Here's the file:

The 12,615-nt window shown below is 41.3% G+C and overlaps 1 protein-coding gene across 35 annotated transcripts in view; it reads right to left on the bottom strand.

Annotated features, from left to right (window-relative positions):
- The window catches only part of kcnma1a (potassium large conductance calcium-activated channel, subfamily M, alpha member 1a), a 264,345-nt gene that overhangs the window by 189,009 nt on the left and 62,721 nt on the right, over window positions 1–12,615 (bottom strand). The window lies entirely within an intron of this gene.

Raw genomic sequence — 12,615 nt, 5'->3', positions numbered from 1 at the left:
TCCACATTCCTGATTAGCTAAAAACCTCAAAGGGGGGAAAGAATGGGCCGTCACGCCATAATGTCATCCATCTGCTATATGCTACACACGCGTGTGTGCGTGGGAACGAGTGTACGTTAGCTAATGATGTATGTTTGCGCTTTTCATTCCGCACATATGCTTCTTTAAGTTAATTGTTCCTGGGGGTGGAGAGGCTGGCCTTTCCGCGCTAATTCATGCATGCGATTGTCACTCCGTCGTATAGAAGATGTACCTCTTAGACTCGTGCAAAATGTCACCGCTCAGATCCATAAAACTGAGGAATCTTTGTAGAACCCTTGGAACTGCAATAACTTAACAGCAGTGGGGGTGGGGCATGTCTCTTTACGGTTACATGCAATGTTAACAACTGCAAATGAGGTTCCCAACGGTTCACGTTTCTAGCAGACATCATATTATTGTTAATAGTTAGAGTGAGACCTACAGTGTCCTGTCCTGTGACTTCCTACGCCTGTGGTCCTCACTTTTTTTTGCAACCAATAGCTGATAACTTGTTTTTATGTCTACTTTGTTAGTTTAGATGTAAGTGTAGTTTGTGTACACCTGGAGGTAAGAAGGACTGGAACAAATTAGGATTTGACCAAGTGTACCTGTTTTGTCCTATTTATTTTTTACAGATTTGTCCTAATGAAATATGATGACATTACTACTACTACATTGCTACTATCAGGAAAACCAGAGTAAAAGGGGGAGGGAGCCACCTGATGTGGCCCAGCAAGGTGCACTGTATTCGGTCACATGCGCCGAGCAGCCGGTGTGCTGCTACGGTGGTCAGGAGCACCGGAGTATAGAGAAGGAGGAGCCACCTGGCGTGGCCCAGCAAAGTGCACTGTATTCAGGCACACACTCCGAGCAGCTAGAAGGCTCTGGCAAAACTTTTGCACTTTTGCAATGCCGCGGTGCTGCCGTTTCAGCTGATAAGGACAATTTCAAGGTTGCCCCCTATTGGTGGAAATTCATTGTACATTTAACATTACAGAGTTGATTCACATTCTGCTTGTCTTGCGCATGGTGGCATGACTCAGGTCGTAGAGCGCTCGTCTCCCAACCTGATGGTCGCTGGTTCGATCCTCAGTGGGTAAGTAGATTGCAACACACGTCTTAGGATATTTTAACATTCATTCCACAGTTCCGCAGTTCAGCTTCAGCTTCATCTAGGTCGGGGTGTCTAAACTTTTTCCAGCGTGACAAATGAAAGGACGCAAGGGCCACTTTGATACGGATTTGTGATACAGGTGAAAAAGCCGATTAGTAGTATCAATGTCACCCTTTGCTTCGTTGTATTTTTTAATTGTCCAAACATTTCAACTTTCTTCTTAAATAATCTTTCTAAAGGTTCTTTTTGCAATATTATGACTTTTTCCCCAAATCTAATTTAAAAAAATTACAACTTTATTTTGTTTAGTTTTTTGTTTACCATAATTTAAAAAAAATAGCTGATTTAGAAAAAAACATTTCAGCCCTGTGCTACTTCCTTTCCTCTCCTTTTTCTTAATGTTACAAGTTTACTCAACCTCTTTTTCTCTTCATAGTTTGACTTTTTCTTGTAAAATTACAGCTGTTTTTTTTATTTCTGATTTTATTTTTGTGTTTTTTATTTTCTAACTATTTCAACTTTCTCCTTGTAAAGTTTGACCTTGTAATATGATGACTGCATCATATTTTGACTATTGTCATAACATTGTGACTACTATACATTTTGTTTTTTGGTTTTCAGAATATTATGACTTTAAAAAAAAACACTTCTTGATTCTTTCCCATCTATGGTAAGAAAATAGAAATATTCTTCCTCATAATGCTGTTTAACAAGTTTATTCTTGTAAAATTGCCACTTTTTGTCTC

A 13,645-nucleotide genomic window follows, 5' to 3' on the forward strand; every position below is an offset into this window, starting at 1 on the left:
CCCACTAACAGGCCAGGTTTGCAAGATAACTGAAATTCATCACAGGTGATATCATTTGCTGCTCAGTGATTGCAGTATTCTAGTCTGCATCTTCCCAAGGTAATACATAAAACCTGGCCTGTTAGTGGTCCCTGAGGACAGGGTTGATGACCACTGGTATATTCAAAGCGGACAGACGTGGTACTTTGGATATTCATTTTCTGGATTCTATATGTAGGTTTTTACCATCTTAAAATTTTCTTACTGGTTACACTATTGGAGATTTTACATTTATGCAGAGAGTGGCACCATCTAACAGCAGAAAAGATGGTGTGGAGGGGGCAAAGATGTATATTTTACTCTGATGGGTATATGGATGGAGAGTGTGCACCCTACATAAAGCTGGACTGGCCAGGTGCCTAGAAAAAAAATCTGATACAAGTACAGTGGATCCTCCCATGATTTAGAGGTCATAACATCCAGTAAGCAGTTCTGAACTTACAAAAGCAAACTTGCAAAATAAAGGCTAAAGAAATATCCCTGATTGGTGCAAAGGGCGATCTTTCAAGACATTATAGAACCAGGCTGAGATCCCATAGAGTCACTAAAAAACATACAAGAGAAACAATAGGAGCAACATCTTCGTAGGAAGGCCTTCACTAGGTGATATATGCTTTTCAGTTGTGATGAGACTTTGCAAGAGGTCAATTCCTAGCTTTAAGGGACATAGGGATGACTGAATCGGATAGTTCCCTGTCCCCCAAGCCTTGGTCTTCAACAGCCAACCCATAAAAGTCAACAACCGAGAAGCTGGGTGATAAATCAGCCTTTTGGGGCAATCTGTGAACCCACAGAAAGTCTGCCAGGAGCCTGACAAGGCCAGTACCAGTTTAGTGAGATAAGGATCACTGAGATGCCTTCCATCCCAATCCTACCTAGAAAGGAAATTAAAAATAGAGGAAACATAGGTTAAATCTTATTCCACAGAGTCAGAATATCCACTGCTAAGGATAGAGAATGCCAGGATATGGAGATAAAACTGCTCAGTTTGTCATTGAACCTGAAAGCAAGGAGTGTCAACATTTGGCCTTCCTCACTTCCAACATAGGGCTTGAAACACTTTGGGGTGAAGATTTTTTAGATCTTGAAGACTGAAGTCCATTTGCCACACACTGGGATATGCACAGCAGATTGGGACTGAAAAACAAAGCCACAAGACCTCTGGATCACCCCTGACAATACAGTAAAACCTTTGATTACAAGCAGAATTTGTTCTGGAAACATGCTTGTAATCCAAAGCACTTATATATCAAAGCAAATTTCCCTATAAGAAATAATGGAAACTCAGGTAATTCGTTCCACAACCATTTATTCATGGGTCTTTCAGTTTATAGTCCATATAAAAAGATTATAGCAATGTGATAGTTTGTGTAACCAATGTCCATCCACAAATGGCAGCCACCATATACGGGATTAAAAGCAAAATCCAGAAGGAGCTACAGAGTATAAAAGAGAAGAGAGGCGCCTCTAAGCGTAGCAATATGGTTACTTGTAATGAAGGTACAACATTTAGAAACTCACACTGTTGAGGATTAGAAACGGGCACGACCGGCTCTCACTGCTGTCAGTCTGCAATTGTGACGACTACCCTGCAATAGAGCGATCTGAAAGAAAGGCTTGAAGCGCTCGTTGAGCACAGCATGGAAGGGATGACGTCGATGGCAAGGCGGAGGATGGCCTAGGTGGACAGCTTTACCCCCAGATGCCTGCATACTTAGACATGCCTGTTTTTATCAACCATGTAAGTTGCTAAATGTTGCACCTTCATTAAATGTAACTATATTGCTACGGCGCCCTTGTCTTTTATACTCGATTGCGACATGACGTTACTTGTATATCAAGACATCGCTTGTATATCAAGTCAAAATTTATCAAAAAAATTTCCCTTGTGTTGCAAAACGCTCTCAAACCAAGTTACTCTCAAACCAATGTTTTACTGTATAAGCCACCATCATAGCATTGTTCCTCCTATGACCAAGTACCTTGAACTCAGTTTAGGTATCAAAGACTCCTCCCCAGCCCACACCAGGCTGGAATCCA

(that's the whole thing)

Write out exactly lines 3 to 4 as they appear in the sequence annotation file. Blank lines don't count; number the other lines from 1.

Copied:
- The window catches only part of kcnma1a (potassium large conductance calcium-activated channel, subfamily M, alpha member 1a), a 264,345-nt gene that overhangs the window by 189,009 nt on the left and 62,721 nt on the right, over window positions 1–12,615 (bottom strand). The window lies entirely within an intron of this gene.

Raw genomic sequence — 12,615 nt, 5'->3', positions numbered from 1 at the left: